If successful, the project will reveal COVID-19 trends over a span of weeks and months in certain areas of Houston and citywide, Hopkins said. Though less precise than directly testing people for the coronavirus, the analysis will produce case estimates that include people who lack symptoms, because asymptomatic people still shed the virus in their stool. And because workers at the treatment plants are collecting samples across a 24-hour period, the results may provide a more accurate snapshot than the number of positive in-person test results, Hopkins said, because that data is impaired by days-long delays in receiving results.

Where the data may prove especially useful, experts said, is in locations where wastewater samples indicate the virus has spread more widely than clinical testing has revealed. Officials can then direct more testing to those areas, including through a mobile unit that launched earlier this week.

This is an attempt to address the serious gap between our need for testing and our capacity for testing. We hope it will help identify trends and emerging hot spots more quickly and effectively. It’s something that’s not been done before, and who knows if it will work the way we want. It’s surely worth a try.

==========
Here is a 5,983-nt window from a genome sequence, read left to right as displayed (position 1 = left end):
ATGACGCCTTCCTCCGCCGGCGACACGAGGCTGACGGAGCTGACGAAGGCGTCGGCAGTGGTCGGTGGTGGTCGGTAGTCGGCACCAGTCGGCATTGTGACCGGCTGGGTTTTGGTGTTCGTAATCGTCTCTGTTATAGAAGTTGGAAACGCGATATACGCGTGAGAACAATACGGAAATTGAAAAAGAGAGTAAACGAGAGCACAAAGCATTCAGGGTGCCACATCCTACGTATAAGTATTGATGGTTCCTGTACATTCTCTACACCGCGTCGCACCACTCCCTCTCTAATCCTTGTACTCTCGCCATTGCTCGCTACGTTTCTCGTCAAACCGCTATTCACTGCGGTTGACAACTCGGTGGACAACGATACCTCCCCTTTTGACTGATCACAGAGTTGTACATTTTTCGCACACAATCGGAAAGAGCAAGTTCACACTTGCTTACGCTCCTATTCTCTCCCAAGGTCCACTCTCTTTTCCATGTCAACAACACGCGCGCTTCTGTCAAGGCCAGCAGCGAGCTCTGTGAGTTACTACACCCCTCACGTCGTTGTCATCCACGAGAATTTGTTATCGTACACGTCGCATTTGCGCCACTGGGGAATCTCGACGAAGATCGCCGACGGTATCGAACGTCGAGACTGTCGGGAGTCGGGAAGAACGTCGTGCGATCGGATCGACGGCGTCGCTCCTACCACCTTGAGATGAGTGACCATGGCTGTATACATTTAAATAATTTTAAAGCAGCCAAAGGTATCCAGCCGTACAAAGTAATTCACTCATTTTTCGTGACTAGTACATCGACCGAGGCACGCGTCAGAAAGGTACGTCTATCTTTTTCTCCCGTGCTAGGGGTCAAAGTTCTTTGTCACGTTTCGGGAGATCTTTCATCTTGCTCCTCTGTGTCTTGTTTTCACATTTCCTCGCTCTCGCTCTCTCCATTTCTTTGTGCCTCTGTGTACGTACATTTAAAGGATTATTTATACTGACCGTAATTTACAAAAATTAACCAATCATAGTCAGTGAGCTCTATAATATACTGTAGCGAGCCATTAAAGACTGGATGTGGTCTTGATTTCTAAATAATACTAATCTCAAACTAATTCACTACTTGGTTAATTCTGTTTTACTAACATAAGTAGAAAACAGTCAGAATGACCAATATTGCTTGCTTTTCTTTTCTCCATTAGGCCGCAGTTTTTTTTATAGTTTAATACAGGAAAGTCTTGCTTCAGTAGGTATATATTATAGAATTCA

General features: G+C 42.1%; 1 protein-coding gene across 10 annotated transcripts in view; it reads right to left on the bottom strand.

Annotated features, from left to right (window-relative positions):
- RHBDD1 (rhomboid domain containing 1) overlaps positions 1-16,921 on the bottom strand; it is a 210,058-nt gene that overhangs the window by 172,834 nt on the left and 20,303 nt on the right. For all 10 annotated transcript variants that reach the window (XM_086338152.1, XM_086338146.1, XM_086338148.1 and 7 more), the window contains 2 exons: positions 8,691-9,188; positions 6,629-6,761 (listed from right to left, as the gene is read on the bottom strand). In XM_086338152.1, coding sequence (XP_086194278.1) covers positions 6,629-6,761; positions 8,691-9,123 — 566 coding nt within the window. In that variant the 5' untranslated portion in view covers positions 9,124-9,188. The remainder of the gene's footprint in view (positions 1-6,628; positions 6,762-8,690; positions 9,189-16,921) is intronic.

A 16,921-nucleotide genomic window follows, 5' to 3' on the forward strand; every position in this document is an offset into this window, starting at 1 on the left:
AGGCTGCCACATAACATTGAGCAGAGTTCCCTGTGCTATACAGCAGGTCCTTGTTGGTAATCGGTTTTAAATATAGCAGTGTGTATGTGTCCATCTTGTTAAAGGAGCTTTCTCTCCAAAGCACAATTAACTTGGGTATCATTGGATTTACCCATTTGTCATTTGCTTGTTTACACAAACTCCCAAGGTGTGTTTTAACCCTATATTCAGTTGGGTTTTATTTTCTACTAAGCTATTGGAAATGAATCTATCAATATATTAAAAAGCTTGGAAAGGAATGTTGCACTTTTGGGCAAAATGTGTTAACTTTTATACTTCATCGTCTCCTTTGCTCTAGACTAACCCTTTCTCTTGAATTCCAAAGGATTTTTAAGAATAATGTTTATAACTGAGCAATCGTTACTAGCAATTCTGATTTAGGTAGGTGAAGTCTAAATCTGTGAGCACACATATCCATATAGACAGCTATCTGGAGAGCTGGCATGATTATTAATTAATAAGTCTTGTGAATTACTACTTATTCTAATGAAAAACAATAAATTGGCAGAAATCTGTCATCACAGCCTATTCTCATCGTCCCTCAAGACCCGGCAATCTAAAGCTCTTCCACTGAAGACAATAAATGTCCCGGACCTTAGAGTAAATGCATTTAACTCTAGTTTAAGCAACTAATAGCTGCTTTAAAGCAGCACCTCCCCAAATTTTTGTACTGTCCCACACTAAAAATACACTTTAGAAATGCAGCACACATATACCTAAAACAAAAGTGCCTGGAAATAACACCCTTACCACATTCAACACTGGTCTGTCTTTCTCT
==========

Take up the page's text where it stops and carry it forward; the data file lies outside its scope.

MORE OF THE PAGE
Houston’s Climate Action Plan

We have one, with goals for 2050.

Houston’s first Climate Action Plan calls on the city’s 4,600 energy companies to lead the transition to renewable sources, while residents are asked to swap car rides for mass transit and work to cut down on the estimated seven pounds of waste each person discards every day.

The plan also calls for the city to adopt a new building code and develop a long-range plan for its waste collection system as part of a broad-based effort to reach carbon neutrality by 2050.

The 97-page plan, in the works for more than a year and published online Wednesday, is a strategy, not an ordinance, so it does not enforce any new rules. Instead, it identifies four areas to target emission reductions: transportation, energy transition, building optimization and materials management. It also identifies goals, strategies and targets for residents, businesses and the city to follow in each of those areas.